The main room where the old Ghostbusters show played is where the magic happen.  Universal Creative discovered a company called Cermak Peterka Petersen, Inc. (cpp.) The expertise of this company was in calculating the effect of wind on a structure as well as air quality.  As such, they have worked on buildings around the world and due to their unique knowledge, helped Universal Creative create the indoor tornado effect for Twister.  In this case, large fans are placed at three levels around the main theater, and they create a 35 mph windstorm inside the building.  As the building filled up with props, effects, and eventually people, the tornado effect would change and the programming adjusted.  For testing, 240 mannequins were placed, fully clothed, in the area guests would eventually occupy to account for that extra volume.  Thousands of gallons of water are used for the rain and other effects seen during the show.  One very particular thing that was discovered is that if the main exit doors are opened before or during a show, the 35 mph wind will tunnel right inside the gift shop, knocking things to the ground.  As a result of that, guests who want to exit before need to use a side door that won’t create a mini tornado inside the gift store.  To make the tornado visible to the human eye, Liquid Nitrogen is injected as well into the wind funnel.

The back of the main theater is a giant Imax screen, allowing the creators to show an outdoor movie theater screen that is destroyed by an approaching twister.  Three mechanical effects are used during the show to show items carried by the intense winds.  Dorothy, the weather testing machine, flies off the bed of a pick-up truck into the night.  A mannequin cow flies in front of us, paying homage to a classical scene of the movie.  Last, the Galaxy Drive-In theater sign is torn apart and flies into the garage.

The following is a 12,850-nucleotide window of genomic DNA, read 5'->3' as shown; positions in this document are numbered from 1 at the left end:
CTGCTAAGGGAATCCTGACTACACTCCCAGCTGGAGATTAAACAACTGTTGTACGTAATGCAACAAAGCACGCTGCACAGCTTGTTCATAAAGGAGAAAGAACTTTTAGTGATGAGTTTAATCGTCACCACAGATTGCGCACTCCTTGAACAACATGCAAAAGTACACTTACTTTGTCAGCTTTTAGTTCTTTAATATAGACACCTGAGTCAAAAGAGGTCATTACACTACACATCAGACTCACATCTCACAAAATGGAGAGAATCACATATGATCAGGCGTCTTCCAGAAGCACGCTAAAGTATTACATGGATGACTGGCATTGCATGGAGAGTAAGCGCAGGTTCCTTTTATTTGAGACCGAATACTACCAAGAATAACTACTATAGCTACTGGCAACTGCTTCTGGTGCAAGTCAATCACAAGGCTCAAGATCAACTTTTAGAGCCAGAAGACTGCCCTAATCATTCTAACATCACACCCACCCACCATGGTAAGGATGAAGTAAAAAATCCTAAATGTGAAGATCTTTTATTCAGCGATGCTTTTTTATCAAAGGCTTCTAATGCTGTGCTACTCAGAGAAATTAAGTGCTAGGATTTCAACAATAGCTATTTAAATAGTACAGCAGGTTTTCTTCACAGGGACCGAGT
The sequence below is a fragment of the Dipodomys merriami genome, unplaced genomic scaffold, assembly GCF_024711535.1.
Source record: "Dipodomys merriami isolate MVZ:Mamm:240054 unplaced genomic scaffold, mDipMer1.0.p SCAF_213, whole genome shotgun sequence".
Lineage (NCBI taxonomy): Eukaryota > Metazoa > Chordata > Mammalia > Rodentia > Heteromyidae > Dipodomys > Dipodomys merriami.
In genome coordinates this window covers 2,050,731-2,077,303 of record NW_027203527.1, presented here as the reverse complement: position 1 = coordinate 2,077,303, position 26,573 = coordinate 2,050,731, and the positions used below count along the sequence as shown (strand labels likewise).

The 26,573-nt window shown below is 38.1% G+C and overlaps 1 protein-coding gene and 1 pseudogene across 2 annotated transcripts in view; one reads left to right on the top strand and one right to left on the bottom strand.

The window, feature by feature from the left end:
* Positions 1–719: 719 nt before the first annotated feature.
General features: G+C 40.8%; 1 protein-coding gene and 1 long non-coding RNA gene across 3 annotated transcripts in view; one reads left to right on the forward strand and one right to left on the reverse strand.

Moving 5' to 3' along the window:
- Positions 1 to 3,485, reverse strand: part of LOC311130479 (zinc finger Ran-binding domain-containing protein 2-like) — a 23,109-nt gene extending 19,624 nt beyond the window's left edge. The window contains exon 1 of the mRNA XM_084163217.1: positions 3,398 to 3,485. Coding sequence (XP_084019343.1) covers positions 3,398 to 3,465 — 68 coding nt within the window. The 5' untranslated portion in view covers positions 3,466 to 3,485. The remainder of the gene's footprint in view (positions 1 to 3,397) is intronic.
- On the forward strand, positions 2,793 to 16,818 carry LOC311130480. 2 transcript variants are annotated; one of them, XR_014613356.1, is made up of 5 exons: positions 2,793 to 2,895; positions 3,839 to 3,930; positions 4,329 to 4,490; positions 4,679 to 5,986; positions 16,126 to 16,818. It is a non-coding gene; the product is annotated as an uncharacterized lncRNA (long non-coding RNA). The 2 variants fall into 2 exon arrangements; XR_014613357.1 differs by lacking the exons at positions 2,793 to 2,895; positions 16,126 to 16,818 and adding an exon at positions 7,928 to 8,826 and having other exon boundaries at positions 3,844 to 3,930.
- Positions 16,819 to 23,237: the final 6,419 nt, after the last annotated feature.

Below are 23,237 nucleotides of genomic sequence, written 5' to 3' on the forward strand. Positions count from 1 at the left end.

The show starts with lightning striking a tree while a tornado siren ring.  It splits it open in a shower of sparks, and then we hear the wind pick up.  The impressive sound of the Tornado was created by capturing the sounds of lions, tigers, and camels, blending them all up in a scary cacophony.  In the background, the horror movie “The People under the stairs” play on the drive-in screen and we see various flashlights inside the buildings around us.  Once the approaching tornado rips through the screen, it appears in real life, in front of us. A power pole transformer sparks violently into the ground as the Rocket diner sign is destroyed.  The pick-up on the left is shaken quite badly as Dorothy flies into the sky.  The pick-up then smashes into a fire hydrant, spraying water all around.  The tornado moves around the stage, eventually causing the Galaxy theater marquee to fly out into a garage.  A cow is also thrown around in the air.  Throughout all that, various windows break as more sparks fly out of hidden electrical outlets that double as spark generators.

 

The corrugated steel roof above us shake severely, looking like it will also break off at any moment.  The show reaches its climax as the tornado rams the right pick-up truck into two gas pumps.  Gasoline spews out as sparks come out of a nearby steel drum.  This cause the water leading to the sewer grate to catch fire, imitating what we’d imagine is a gasoline trailing lighting up.   Once it reaches where we last saw the tornado, it causes a giant 30 feet tall explosion. Initially, the fireball was not as massive as we’d expect; later on, Universal upgraded the propane line and nozzles to make it an impressive ball of fire in front of us.  At the same time, the floor under us drops little, startling riders.

The attraction closed on November 2nd, 2015 and was replaced by Race Through New-York starring Jimmy Fallon.